Fall 2011, Volume 11

Poetry by Millicent Borges Accardi


Clean like Spain.
First now
A City, soiled, no
Water enough to keep
For a whole resistance
To war.
How could mind–reaching
Exist with a long walk
To ruins, castles
A family dries dishes
Together, stops, pauses
Hidden to inhabit
Flowers of bumble bees
To mark up UNESCO city
Castles charm, menial
Women’s work this drying
Going through the wall of language.
Dishtowel, I ask you to stand
Like Spanish, like Czech like Russian,
So soft and pliable meant
For ordinary
Dishes dried in any language
This cloth I
So soft and pliable meant for. . .
I came here because it reminded
Me of you, more, I bought this
Because it reminded me.
Careful never helped
Anyone grow.
Too many words
The best I can do
Time I remember in ordinary
Objects. My mind works outside
Myself. It’s rough and more adaptable
Than the soul
Of just objects. I hear
The words so fine and delicate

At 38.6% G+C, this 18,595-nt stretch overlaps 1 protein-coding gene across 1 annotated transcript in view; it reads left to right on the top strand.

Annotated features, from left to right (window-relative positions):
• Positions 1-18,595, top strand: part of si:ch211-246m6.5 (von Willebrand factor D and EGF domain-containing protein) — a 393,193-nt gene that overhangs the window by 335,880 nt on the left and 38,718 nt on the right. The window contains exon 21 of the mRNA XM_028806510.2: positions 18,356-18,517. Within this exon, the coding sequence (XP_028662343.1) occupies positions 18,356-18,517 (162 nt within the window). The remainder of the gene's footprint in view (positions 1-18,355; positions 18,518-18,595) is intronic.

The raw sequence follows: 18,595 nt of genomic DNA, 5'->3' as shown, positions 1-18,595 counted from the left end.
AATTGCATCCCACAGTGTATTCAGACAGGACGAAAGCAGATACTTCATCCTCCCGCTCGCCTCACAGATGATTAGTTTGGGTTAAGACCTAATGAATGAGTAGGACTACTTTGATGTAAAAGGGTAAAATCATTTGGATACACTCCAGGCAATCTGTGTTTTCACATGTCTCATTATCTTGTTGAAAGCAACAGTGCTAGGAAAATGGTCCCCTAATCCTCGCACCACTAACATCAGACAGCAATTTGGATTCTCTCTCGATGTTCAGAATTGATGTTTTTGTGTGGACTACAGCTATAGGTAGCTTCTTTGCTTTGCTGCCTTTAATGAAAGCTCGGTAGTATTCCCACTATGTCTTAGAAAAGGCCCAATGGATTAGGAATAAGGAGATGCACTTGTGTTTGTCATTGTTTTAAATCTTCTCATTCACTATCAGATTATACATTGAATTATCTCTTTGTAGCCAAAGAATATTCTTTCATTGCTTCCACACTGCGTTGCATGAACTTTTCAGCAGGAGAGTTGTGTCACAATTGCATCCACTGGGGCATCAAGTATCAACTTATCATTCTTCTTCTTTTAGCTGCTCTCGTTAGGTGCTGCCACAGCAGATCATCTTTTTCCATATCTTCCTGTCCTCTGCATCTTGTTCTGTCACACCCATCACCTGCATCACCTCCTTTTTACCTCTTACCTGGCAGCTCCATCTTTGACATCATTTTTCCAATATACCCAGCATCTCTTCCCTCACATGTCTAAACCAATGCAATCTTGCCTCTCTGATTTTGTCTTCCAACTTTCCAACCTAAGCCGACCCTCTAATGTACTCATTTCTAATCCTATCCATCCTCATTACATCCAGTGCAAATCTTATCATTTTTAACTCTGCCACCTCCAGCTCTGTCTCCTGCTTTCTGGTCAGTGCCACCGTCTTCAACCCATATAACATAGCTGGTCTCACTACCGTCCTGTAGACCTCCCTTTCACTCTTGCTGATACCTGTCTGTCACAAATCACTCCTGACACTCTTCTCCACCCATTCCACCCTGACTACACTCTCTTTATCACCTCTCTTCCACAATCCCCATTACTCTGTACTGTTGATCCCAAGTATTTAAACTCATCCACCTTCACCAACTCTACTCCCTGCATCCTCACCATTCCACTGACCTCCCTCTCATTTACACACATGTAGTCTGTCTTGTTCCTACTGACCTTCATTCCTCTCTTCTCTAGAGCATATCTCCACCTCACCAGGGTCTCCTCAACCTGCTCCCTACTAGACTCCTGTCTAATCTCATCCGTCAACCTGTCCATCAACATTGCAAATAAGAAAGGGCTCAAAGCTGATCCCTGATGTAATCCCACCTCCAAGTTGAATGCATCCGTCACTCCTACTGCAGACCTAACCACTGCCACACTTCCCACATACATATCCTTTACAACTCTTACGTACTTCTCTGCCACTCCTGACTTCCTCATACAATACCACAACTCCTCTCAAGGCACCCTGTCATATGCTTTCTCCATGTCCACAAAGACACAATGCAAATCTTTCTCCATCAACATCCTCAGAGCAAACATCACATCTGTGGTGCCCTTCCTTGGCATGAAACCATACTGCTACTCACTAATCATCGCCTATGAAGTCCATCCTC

So forgiving the soul
Of an object. Life lifted
Dish by dish by water
What can a kitchen tell?




BIO: Millicent Borges Accardi, a Portuguese-American poet, is the author of three books: Injuring Eternity (World Nouveau), Woman on a Shaky Bridge (Finishing Line Press chapbook), and Only More So (forthcoming Salmon Press, Ireland 2012). Accardi’s poetry has appeared in over 100 publications, including Nimrod, Tampa Review, New Letters and Wallace Stevens Journal as well as in Boomer Girls (Iowa Press) and Chopin with Cherries (Moonrise Press) anthologies. She has won fellowships from the National Endowment for the arts (NEA), the California Arts Council, Barbara Deming Foundation, Canto Mundo, and Formby at the Special Collections Library at Texas Tech. Her work has received three Pushcart nominations. Her theater and book reviews can be found in print and online. She received degrees in English and literature from CSULB and a masters in professional writing from USC and works as a freelance writer (remotely from her home office in Topanga).